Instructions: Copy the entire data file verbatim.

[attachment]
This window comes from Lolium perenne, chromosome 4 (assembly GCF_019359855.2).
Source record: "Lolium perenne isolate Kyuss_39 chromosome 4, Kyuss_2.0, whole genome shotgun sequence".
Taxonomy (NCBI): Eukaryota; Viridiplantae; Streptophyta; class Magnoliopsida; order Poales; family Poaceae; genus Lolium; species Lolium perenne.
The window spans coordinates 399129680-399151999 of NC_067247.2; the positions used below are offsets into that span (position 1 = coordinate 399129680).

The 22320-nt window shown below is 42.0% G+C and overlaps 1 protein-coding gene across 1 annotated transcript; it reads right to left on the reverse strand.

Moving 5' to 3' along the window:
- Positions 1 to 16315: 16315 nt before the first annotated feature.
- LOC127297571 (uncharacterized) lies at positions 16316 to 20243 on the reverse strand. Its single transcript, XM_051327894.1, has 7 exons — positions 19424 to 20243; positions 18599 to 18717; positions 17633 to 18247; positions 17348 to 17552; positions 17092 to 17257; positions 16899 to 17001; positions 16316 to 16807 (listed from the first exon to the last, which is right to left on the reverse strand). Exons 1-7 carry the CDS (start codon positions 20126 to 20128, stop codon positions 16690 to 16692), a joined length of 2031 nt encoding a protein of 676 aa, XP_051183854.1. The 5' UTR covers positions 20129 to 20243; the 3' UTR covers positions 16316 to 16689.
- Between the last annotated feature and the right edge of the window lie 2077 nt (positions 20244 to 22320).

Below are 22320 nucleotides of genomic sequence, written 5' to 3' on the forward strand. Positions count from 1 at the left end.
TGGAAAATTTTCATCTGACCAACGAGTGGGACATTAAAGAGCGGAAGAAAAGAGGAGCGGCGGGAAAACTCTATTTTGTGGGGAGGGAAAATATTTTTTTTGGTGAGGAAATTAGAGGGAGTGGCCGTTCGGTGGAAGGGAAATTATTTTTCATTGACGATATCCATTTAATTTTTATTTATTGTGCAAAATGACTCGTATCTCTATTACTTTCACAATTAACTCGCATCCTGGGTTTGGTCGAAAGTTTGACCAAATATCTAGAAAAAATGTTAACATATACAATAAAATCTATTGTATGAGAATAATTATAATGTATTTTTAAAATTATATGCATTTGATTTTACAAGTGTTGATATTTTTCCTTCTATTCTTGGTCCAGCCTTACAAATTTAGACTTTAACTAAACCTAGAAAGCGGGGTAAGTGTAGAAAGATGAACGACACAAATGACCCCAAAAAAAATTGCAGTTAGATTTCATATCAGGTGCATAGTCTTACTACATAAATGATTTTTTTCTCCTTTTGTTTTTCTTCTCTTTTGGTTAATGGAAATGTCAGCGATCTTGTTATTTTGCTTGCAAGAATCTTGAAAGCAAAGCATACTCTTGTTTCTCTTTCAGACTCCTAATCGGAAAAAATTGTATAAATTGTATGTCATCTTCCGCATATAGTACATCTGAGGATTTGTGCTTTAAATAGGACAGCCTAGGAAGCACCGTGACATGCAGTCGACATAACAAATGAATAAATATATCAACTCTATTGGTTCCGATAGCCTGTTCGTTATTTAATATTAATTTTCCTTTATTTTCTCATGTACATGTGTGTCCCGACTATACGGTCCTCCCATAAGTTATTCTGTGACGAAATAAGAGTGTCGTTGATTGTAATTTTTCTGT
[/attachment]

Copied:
This window comes from Lolium perenne, chromosome 4 (assembly GCF_019359855.2).
Source record: "Lolium perenne isolate Kyuss_39 chromosome 4, Kyuss_2.0, whole genome shotgun sequence".
Taxonomy (NCBI): Eukaryota; Viridiplantae; Streptophyta; class Magnoliopsida; order Poales; family Poaceae; genus Lolium; species Lolium perenne.
The window spans coordinates 399129680-399151999 of NC_067247.2; the positions used below are offsets into that span (position 1 = coordinate 399129680).

The 22320-nt window shown below is 42.0% G+C and overlaps 1 protein-coding gene across 1 annotated transcript; it reads right to left on the reverse strand.

Moving 5' to 3' along the window:
- Positions 1 to 16315: 16315 nt before the first annotated feature.
- LOC127297571 (uncharacterized) lies at positions 16316 to 20243 on the reverse strand. Its single transcript, XM_051327894.1, has 7 exons — positions 19424 to 20243; positions 18599 to 18717; positions 17633 to 18247; positions 17348 to 17552; positions 17092 to 17257; positions 16899 to 17001; positions 16316 to 16807 (listed from the first exon to the last, which is right to left on the reverse strand). Exons 1-7 carry the CDS (start codon positions 20126 to 20128, stop codon positions 16690 to 16692), a joined length of 2031 nt encoding a protein of 676 aa, XP_051183854.1. The 5' UTR covers positions 20129 to 20243; the 3' UTR covers positions 16316 to 16689.
- Between the last annotated feature and the right edge of the window lie 2077 nt (positions 20244 to 22320).

Below are 22320 nucleotides of genomic sequence, written 5' to 3' on the forward strand. Positions count from 1 at the left end.
TGGAAAATTTTCATCTGACCAACGAGTGGGACATTAAAGAGCGGAAGAAAAGAGGAGCGGCGGGAAAACTCTATTTTGTGGGGAGGGAAAATATTTTTTTTGGTGAGGAAATTAGAGGGAGTGGCCGTTCGGTGGAAGGGAAATTATTTTTCATTGACGATATCCATTTAATTTTTATTTATTGTGCAAAATGACTCGTATCTCTATTACTTTCACAATTAACTCGCATCCTGGGTTTGGTCGAAAGTTTGACCAAATATCTAGAAAAAATGTTAACATATACAATAAAATCTATTGTATGAGAATAATTATAATGTATTTTTAAAATTATATGCATTTGATTTTACAAGTGTTGATATTTTTCCTTCTATTCTTGGTCCAGCCTTACAAATTTAGACTTTAACTAAACCTAGAAAGCGGGGTAAGTGTAGAAAGATGAACGACACAAATGACCCCAAAAAAAATTGCAGTTAGATTTCATATCAGGTGCATAGTCTTACTACATAAATGATTTTTTTCTCCTTTTGTTTTTCTTCTCTTTTGGTTAATGGAAATGTCAGCGATCTTGTTATTTTGCTTGCAAGAATCTTGAAAGCAAAGCATACTCTTGTTTCTCTTTCAGACTCCTAATCGGAAAAAATTGTATAAATTGTATGTCATCTTCCGCATATAGTACATCTGAGGATTTGTGCTTTAAATAGGACAGCCTAGGAAGCACCGTGACATGCAGTCGACATAACAAATGAATAAATATATCAACTCTATTGGTTCCGATAGCCTGTTCGTTATTTAATATTAATTTTCCTTTATTTTCTCATGTACATGTGTGTCCCGACTATACGGTCCTCCCATAAGTTATTCTGTGACGAAATAAGAGTGTCGTTGATTGTAATTTTTCTGT